• No foods within 2 hours of bedtime
• Work out 4-6 days a week to build skeletal muscle mass through varied high-intensity functional movements
One of the participants was Dr. Diane Hillard-Sembell, a sports medicine physician and orthopedic surgeon. In addition to treating athletic injuries, Dr. Hillard-Sembell performs total joint replacement surgeries. She finds that a high percentage of patients requiring total joint replacement surgeries are obese and diabetic or pre-diabetic. She writes: “In some ways I have become like a nutritionist trying to counsel so many. Most physicians received very little nutrition training. Jason Fung, M.D., has eloquently explained how traditional approaches have been unsuccessful in weight loss and how our constant state of being ‘fed’ leads to insulin resistance. We must stop prescribing medication for the disease of food consumption! Insulin resistance and resulting inflammation are the root cause of so many of our modern-day diseases. The young athlete seeking elite performance, the parent, coach and grandparent can all benefit from eliminating sugar and processed foods, consuming lean proteins and healthy fats, avoiding eating for at least two hours before bedtime, and allowing a minimum of a 12-hour interval without eating to allow the stored glucose to be utilized.”
The impact on the lives of the participants has been dramatic. Lori Fragier is a 66-year-old retiree and grandmother of eight who has exercised most of her life. “My thought has always been I could eat what I want as long as I work out,” she says. “Well, that’s simply not true. You can’t exercise enough to compensate for a bad diet.” After attending an informational seminar hosted by Suhadolnik she decided to participate in the fasting study, using an 8-hour eating window and 16 hours of fasting every 24 hours. Lori: “After listening and hearing all the benefits, I thought, ‘I can do this!’ So on Aug. 30, 2017, I began. Since then I have lost over 25 pounds, I’m down three dress sizes and, more importantly, my visceral fat is well within an acceptable level. My plan is to continue 8/16 as my way of life.”
Denise Simon, 70 years old, found the changes to be difficult, but. “For me it was necessary. I was a serious sugar addict; my weight was increasing and my energy decreasing. I wanted to get my life back, to look better, feel confident and be healthy. Intermittent fasting was a new concept for me but from day one of my commitment to convert my lifestyle both mentally and physically, I felt great. Coming totally off of sugar was difficult but after two weeks I felt strong. I lost a significant amount of weight, but that by itself doesn’t compare to the improvement in my health. My visceral fat level decreased to a very low level and I have a bounce in my step.”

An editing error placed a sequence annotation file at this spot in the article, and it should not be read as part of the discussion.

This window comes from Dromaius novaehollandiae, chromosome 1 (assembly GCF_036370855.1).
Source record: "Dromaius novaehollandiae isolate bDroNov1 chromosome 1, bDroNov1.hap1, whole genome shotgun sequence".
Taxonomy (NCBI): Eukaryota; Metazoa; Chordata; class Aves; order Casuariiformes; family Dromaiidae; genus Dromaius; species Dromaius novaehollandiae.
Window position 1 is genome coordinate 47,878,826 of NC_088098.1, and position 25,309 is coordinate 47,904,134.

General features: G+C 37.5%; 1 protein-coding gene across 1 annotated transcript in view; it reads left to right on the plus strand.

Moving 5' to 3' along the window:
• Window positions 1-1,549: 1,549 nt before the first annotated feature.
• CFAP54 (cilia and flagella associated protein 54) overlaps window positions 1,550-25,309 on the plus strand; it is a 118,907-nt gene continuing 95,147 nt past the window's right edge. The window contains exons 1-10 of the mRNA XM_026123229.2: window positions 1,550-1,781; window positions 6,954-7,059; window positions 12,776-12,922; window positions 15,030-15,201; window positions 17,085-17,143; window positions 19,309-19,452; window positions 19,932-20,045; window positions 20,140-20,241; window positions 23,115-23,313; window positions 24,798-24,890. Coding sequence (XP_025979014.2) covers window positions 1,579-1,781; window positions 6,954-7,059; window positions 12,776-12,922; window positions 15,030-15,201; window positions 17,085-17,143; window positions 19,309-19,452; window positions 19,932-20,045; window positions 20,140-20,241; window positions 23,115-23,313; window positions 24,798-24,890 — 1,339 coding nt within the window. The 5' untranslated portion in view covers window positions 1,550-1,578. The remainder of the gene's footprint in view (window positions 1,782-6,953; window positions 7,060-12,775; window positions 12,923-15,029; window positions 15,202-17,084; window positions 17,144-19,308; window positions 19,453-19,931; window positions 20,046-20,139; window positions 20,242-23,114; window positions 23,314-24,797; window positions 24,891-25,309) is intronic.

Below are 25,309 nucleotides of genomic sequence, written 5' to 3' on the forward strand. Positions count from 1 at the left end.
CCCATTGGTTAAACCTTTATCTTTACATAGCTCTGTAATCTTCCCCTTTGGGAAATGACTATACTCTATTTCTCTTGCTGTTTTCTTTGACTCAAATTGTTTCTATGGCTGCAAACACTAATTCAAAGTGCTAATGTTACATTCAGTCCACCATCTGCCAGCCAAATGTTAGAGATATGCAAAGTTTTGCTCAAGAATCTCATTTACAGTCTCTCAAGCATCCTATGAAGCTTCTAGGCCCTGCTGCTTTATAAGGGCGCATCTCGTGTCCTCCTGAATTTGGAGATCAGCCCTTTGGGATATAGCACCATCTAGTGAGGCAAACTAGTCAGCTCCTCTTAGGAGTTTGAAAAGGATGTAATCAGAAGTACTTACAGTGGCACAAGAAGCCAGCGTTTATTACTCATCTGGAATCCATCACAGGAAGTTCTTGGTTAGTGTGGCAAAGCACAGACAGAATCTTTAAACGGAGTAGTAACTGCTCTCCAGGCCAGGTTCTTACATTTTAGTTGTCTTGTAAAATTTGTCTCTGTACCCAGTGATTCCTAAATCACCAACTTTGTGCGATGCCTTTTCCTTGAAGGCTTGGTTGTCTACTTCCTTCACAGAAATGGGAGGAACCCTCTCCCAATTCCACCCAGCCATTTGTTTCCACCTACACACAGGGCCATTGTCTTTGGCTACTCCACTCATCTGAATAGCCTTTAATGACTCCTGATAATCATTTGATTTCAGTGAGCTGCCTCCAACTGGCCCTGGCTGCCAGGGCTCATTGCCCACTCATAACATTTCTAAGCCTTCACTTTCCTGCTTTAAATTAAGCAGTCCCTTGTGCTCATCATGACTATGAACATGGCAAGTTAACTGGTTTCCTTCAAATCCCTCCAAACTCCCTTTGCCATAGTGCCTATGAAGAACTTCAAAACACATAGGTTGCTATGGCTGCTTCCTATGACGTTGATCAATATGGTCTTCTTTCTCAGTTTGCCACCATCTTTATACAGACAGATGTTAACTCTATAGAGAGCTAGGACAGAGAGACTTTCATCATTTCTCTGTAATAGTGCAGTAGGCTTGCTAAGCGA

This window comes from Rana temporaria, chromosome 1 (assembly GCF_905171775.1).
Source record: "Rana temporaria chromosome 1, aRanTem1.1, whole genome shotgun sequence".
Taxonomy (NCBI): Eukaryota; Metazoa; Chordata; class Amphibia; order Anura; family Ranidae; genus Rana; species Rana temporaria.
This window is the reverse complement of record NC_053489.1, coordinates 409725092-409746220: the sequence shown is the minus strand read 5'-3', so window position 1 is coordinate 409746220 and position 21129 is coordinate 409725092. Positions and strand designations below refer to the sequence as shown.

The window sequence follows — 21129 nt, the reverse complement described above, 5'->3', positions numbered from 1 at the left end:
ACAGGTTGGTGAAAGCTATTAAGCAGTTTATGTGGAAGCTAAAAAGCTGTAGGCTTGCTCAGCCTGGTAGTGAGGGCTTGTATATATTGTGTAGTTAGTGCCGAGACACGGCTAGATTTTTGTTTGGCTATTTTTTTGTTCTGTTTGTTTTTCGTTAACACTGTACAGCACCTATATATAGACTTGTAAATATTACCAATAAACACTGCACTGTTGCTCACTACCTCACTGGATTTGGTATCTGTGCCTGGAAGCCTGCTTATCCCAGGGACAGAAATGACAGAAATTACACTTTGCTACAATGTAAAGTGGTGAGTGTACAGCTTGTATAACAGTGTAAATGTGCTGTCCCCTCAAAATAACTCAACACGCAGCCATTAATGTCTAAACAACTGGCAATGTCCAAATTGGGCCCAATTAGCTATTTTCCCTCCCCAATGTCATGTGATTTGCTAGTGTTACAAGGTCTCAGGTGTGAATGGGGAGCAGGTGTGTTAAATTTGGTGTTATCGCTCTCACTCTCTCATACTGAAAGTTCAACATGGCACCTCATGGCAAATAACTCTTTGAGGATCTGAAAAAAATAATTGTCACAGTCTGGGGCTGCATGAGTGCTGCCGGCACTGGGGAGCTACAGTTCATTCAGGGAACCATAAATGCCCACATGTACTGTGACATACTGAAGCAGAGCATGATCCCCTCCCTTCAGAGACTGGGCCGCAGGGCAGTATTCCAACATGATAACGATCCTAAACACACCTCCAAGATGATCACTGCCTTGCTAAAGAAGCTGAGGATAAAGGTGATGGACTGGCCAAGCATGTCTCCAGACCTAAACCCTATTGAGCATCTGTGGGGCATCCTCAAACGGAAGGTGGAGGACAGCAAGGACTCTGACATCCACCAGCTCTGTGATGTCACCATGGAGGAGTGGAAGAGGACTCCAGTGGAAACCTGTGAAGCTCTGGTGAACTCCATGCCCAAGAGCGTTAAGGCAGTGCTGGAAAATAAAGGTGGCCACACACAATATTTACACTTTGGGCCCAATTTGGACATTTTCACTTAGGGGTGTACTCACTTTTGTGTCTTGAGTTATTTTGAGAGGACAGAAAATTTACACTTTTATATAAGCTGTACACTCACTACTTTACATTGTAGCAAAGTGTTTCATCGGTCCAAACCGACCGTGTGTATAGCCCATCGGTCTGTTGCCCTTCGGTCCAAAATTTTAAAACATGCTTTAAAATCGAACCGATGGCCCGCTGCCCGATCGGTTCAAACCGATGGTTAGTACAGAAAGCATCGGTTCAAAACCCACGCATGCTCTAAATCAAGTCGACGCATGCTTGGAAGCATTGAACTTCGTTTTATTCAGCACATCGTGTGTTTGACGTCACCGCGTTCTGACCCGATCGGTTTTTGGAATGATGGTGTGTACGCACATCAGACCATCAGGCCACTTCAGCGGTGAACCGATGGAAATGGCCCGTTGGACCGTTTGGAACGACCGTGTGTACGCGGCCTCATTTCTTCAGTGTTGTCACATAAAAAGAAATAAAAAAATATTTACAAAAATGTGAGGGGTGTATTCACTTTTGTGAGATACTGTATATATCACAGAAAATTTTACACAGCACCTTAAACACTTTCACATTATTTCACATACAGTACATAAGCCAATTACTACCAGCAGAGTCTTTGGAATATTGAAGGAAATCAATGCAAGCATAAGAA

Frank Ramirez, 58, of Springfield, had already made dietary changes in the past year that allowed him to go off his insulin. “When I was approached to join the intermittent fasting group, I was reluctant. I had already modified my food choices to control my diabetes 2 that I was diagnosed with in late October of 2016. After a little investigation I decided to join. I now eat in an eight-hour period that enables my immune system to heal itself. I use exercise along with meditative time to help change my behavioral eating habits. I am seeing a reduction of body fat and weight while increasing muscle mass. Today I am on my way to optimal health.”
Musician Robert Reynolds, 38, almost gets teary-eyed when he tells his story: “When I started at CrossFit Instinct in 2014, I was almost 335 pounds. Initially a significant amount of weight came off rather quickly. However, it seemed like there was this wall that I just couldn’t get past. Oh, the dreaded plateau. What I would eventually discover was that the real culprit here was my nutrition. My thinking was that I could just outwork my unhealthy lifestyle in the gym. I was wrong. Coach Suhadolnik introduced the concept of 8/16 intermittent fasting to me. So with the new program in place, I started quickly seeing results. This year I have lost over 70 pounds, come down three pants sizes and, from what I’ve been told, look like a completely different person. I began this journey shortly after my daughter was born. More than anything else in this world I want to be there for her for as long as possible. And so while this journey had its share of challenges, I have been able to stay on course because of the promise I made to my little girl.”
Walt Lynn of Springfield is a 66-year-old CPA who lives by the numbers. “In business you manage for what you can measure. Each of us has goals we are committing to and moving towards in our lives. My numbers keep improving with the InBody and blood work that our resident CrossFit doctor – Dr. Backs is a gift! – is monitoring. I am amazed at my progress in the 90-day fast.” To Lynn, the benefits go beyond the physical into the realm of the spiritual. “There are other pieces to this puzzle. There is a community and tribe that works beside you each day to improve individual health in our CrossFit box. We share our stories and start to understand our possibilities. It is a gift we are giving to ourselves to make our lives better as well as having a productive impact for our families and the world. It seems your purpose in life is mentally and spiritually clearer with fasting.”
These are a few of the success stories coming out of the study. I personally have progressed from pre-diabetic, dangerous visceral fat levels to a “healthy” state. I’ve been able to quit taking the blood pressure medications that I’ve depended on for 30 years. I’ve slimmed down from a size extra-large to a medium. Most importantly, I have made lifestyle changes that will allow me to enjoy an active, vigorous life in my golden years. As I watched my peers struggle with chronic health issues, I recalled the line from a Robert Browning poem, “Grow old along with me; the best is yet to be.” I used to think: “What a cruel joke!”
I know differently now.
Contact Peter Glatz at firstname.lastname@example.org.
A public informational seminar presenting the experiences of the fasting group will be held on Tuesday, Nov. 21, at 6 p.m. at Springfield Clinic at 900 N. First St. Free parking is available in the adjoining parking garage to the north. Enter into the first floor and turn left into the first hallway to the media room.